All Together Now: NYT, HuffPo, Observer, Gawker, Newsweek/Daily Beast, and Facebook | Adweek All Together Now: NYT, HuffPo, Observer, Gawker, Newsweek/Daily Beast, and Facebook | Adweek
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All Together Now: NYT, HuffPo, Observer, Gawker, Newsweek/Daily Beast, and Facebook It's the future of media!

     So the New York Times, the Huffington Post, the New York Observer, Gawker, Newsweek/Daily Beast, and Facebook all walk onto a stage. For New York City media, that’s a dream setup—pick your punch line. Especially when the topic of their conversation is “The Future of Media” and you’ve got salty Timesman David Carr (star of the forthcoming Page One documentary) sitting alongside staunch HuffPo defender and editor Saul Hansell and Gawker editor Remy Stern.

     But I Want Media founder Patrick Phillips, who moderated Wednesday’s panel discussion at New York University’s Journalism Institute, mostly missed the opportunity before him. Maybe that’s because the obvious question—What is the future of media?—was never asked. 

     Still, Philips’ pointed questions did yield some pull quotes. In chronological order:

     Carr said the New York Times would “absolutely not” go out of business, and defended the Times pay wall. “We’re trying to squeeze money out of everybody we encounter,” he said. “But I would say our future is solid.” Stern and Observer editor Elizabeth Spiers said they would not institute pay walls.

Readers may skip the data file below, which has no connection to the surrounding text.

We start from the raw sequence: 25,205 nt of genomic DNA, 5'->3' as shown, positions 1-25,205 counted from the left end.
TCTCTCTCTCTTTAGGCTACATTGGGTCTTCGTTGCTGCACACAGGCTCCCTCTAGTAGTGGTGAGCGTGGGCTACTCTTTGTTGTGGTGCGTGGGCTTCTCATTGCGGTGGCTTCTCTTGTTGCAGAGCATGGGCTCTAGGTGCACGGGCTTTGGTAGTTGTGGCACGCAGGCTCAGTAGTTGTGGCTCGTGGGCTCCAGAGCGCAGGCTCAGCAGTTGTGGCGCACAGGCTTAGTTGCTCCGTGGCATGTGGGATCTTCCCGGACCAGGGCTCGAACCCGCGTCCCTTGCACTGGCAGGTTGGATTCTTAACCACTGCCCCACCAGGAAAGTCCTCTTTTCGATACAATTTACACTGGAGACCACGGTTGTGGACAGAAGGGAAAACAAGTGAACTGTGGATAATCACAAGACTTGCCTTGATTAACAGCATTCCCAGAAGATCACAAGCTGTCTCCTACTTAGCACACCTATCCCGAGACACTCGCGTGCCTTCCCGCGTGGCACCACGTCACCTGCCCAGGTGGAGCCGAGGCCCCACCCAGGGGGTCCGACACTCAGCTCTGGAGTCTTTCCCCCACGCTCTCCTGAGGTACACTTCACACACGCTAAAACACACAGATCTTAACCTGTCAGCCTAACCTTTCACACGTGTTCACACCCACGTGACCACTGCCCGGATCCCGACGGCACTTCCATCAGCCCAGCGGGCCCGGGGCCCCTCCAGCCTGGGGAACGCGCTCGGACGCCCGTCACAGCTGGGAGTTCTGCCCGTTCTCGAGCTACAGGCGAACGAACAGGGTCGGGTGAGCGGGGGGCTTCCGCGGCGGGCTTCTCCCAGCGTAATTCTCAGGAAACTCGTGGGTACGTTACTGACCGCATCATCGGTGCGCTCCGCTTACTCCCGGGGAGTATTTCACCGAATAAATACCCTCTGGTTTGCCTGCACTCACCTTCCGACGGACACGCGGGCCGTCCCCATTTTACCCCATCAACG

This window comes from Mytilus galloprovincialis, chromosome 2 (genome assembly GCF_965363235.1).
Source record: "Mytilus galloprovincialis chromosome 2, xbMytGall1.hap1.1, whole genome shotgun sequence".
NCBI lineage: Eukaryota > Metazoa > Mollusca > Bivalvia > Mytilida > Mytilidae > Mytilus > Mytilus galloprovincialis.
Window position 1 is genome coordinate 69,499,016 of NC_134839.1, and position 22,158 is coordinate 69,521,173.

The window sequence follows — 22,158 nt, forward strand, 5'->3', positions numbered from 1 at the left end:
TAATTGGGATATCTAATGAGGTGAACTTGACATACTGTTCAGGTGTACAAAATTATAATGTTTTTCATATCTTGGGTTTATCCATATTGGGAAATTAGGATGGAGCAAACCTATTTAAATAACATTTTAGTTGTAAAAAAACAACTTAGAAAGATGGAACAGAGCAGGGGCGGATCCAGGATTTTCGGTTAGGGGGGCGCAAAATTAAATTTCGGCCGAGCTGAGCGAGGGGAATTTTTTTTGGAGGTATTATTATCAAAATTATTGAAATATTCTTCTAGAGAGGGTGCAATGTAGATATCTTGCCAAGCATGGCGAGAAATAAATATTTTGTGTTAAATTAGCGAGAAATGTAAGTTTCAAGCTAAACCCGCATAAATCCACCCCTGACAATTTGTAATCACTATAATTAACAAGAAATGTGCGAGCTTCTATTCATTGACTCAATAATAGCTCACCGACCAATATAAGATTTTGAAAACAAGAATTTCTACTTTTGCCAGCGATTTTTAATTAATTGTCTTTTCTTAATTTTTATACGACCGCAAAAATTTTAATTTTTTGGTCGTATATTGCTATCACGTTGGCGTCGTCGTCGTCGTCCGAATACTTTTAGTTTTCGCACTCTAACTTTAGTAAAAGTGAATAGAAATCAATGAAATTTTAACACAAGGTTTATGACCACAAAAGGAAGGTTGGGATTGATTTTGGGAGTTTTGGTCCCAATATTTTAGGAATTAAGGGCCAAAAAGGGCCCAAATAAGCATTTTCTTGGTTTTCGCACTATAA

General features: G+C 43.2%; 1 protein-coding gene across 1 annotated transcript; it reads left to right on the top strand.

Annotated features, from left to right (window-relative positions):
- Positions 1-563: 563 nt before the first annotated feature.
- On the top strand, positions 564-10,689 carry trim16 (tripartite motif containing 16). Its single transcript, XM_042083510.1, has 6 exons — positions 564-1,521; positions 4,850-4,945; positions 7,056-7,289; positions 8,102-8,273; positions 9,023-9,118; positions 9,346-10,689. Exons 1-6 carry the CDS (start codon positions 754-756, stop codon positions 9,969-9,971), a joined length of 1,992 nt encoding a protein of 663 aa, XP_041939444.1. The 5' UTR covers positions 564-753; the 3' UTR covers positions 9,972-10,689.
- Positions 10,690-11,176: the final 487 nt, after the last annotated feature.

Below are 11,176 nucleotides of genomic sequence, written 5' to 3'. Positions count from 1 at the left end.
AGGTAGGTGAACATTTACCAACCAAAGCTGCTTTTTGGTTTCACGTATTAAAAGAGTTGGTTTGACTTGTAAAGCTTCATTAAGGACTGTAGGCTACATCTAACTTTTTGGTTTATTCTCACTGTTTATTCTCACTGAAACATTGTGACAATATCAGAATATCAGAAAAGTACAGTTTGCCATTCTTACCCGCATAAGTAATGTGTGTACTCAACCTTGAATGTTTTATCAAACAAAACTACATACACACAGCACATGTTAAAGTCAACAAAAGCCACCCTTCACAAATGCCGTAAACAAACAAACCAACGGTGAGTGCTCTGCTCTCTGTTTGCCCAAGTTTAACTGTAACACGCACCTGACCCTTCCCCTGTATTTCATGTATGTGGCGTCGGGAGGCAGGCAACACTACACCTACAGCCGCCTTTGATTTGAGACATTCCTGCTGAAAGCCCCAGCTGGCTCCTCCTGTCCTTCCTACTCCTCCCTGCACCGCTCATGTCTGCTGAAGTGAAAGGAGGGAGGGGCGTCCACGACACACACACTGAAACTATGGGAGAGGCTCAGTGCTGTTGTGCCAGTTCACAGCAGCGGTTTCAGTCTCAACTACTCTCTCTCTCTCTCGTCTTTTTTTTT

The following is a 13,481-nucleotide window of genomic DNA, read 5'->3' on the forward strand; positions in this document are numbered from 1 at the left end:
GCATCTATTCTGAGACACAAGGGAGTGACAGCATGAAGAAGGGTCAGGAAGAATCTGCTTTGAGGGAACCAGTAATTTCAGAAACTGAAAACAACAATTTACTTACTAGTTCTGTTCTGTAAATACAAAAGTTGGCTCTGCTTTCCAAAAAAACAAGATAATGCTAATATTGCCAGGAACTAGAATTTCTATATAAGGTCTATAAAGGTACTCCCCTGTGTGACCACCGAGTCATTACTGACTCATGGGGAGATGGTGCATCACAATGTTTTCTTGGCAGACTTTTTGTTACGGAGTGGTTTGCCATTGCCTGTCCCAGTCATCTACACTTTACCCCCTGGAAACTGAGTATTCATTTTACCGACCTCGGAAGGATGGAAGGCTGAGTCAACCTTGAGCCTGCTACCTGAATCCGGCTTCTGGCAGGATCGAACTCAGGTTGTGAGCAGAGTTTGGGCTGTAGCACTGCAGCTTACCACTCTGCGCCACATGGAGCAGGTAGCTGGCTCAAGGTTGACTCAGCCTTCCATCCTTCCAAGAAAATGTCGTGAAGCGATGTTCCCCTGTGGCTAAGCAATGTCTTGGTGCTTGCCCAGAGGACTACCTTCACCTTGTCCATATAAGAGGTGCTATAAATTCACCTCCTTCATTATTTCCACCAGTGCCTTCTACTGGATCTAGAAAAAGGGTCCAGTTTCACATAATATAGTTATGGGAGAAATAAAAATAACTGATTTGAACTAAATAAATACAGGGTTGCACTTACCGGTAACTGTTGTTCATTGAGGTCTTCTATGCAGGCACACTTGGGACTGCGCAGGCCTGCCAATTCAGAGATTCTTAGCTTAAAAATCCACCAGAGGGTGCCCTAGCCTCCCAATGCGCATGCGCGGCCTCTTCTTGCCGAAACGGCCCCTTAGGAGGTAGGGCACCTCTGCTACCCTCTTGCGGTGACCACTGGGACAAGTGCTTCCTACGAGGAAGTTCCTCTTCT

Newsweek/Daily Beast executive editor Edward Felsenthal said Newsweek and the Daily Beast would not become one brand. He also said that the Daily Beast had become a “must read” for a lot of people, which went unquestioned.

     Hansell defended the Huffington Post’s repackaging of Times content, then suggested that news organizations should serve their audiences, “not some J-school professor’s abstractions” (oh snap!). He also compared Patch, AOL’s hyper-local news service, to “building a railroad 150 years ago.”

     Stern said Facebook is often Gawker’s strongest circulation tool. Facebook’s Vadim Lavrusik said Facebook had no plans to request money from media organizations for driving their traffic. Carr quipped that journalism doesn’t pay so well, and that Twitter doesn't pay at all.

     Then everyone went back to work.

Topics: online
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